Photo by Aislinn Menke
The soccer ball sits between senior Kristian Jespersen’s orange and black cleats. “Let’s see it Kristian,” a teammate calls from the background. His face turns somber with concentration as he strikes the ball powerfully. Too powerfully. The ball flies over the goal and beyond the fence. He smiles as he shakes his head, looking down toward the turf. Time to go run after the ball – a familiar action in an unfamiliar country.
Jespersen is a foreign exchange student from Randers, Denmark.
“I came to America, because I wanted to experience a new culture,” Jespersen said. “I was getting stuck in the daily life of Denmark.”
Kristian was getting use to all the same things. Same people. Same food. Same schedule. As he tries to come “unstuck” in a new country, he brings something familiar with him – soccer, a passion that’s given him a home 4,665 miles away from home on the varsity boys soccer team.
Jespersen came without any expectations for what his new country would look, feel or sound like. Jespersen didn’t research anything about America so he wouldn’t get his hopes up. His only presumption, which he saw in the movies, was that there’d be a nice big hill he could stand on and look out toward a scenic view. He waited to form his opinions of America on his own. And so far they have been positive.
“Everyone over here is more kind and more open, you know?” Jespersen said. “They want to influence everybody, and I really like that.”
Most people Jespersen meets seem to be just as attracted to his smiley, upbeat personality as he is theirs. When asked if he was excited to have Jespersen on the team senior varsity soccer player Tommy Nelson just laughed.
“Uh, hell yeah,” Nelson said. “We all like him as a person and especially as a player.”
After playing with Jespersen these past few weeks, Nelson has seen his ability to control the ball and beat players one-on-one. Although his style is less physical than most Americans he’s played with, Nelson was sure Jespersen would make the team after only the second day of tryouts. Jespersen took a varsity spot playing the position of striker no problem. His responsibility is to score goals and to create scoring chances for other players.
Jespersen has secured a “family” as he describes it, through the soccer team. They have allowed him to experience a new culture while keeping his roots in soccer.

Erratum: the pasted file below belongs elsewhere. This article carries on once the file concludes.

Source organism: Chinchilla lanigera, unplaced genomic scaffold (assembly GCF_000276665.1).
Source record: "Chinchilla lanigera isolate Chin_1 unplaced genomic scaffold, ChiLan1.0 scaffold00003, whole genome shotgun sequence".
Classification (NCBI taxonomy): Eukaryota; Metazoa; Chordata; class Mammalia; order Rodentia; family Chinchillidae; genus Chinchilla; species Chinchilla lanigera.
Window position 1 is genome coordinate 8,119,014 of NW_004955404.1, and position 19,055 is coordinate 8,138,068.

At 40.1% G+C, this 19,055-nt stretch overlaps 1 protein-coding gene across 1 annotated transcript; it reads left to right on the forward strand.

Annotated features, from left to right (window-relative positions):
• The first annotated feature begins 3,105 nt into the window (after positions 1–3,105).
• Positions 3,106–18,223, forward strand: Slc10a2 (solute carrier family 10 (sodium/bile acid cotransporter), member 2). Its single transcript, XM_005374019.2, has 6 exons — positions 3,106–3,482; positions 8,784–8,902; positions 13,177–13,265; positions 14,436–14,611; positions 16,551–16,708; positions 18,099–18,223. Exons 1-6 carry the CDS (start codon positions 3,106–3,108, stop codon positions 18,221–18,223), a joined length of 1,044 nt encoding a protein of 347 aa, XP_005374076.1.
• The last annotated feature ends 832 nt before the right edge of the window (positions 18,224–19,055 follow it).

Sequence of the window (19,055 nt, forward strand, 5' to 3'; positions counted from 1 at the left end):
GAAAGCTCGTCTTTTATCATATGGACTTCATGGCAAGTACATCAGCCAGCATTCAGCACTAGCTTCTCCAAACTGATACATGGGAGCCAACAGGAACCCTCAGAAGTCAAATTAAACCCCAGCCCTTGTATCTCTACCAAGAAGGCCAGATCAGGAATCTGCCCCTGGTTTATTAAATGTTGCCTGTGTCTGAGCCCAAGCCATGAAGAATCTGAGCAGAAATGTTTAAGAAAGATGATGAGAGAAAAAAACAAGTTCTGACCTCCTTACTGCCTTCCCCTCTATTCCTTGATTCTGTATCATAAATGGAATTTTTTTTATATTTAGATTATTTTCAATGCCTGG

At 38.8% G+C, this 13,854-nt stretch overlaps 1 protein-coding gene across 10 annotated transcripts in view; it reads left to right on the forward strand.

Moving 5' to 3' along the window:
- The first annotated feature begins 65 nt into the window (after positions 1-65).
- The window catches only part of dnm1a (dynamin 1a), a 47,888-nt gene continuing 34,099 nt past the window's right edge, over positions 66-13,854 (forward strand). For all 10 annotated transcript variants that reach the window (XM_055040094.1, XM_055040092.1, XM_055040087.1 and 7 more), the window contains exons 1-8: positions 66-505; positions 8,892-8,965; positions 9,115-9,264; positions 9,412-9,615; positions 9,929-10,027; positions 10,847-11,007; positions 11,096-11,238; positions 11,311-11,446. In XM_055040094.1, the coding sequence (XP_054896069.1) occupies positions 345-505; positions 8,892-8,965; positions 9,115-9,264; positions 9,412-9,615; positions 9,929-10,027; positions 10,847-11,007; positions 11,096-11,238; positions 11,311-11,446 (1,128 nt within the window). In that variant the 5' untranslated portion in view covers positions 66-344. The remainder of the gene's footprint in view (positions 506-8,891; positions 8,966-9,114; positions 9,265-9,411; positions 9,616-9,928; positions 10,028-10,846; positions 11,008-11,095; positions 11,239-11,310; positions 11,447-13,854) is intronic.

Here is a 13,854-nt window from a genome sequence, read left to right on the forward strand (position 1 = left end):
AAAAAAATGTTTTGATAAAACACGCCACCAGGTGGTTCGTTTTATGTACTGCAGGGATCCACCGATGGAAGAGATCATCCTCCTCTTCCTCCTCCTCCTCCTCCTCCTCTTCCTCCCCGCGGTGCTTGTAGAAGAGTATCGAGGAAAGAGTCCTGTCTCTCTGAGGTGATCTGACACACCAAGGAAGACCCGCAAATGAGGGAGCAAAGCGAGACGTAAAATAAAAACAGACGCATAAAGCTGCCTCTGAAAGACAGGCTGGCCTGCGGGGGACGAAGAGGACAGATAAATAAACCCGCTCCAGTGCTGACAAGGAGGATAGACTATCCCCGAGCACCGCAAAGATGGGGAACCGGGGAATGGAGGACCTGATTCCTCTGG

“I have [soccer] to fall back on,” Jespersen said. “I always have something that I can do well. If my English wasn’t as good as it should be or school was difficult, I still have something I’m good at.”
Jespersen started playing soccer when he was eight years old on a local club team in Denmark. At age 12 he moved up to the bigger club and new team which he played on for five years – until his knee injury.
After injuring his knee, Jespersen got out of shape. Instead of going out and playing his sport with friends, Jespersen had to sit at home playing FIFA and swim laps at the pool to keep himself busy while he anxiously waited to play soccer again. By the time his injury healed, his coach had lost faith in his abilities as a player. He didn’t feel Jespersen had given his full effort during recovery. This year at East is Jespersens chance to prove himself again.
“I think this is a new start,” Jespersen said. “Restart and do it all again. I like to get back in the training period where you concentrate all about the soccer and giving 100%.”
he’s playing, Jespersen isn’t thinking about the loads of sociology homework or US history he has – Jespersen is thinking about the game. He’s ready for the next ball. The next move. The next pass.
“When you’re playing soccer everything [else] doesn’t matter,” Jespersen said. “You can put everything in a little box and just lock it and put it in the corner.”
Allen and Sandy Burger, Jespersen’s host family, have seen a change in Jespersen comfort level since soccer season started. He is their seventh foreign exchange student they have hosted through Rotary International Youth Exchange.
“He was nervous about soccer at first and wasn’t sure what to expect here,” Burger said. “The minute he got that soccer ball in his hand and was on the field, he was a lot more comfortable.”
East and it’s administration have made Burger feel confident about sending Jespersen to East. She believes it will not only benefit him, but also other students, to connect with someone from another country, especially with someone as positive as Jespersen.
“His glass is always half full. Except I guess for [during] soccer games,” Burger laughed after Jespersen had bolted out of the room minutes ago to root for Denmark while they were behind.
Jespersen is going to continue to watch every Denmark game possible. He is confident that being away from his friends and family will make him value them even more when he goes back home. But for now he is going to keep trying new things, like Chick-fil-A and orange Gatorade. He’s planning to keep up his enthusiastic, smiling attitude. He will continue to tie his right lace before his left– like he does before every game. And he’s going to keep complaining about dressing up on game days and how Americans try to be so special by calling it soccer. In Denmark it’s futbol.
The soccer ball sits between senior Kristian Jespersen’s orange and black cleats. After two weeks of practice, it’s finally time for varsity’s first game: the blue and black scrimmage. Jesperson’s eyes lock in on the cross coming from the right corner. He shoots from just outside the six-yard box, burying the ball in the side netting. People cheer from the stands, the voices no different than those he hears back home.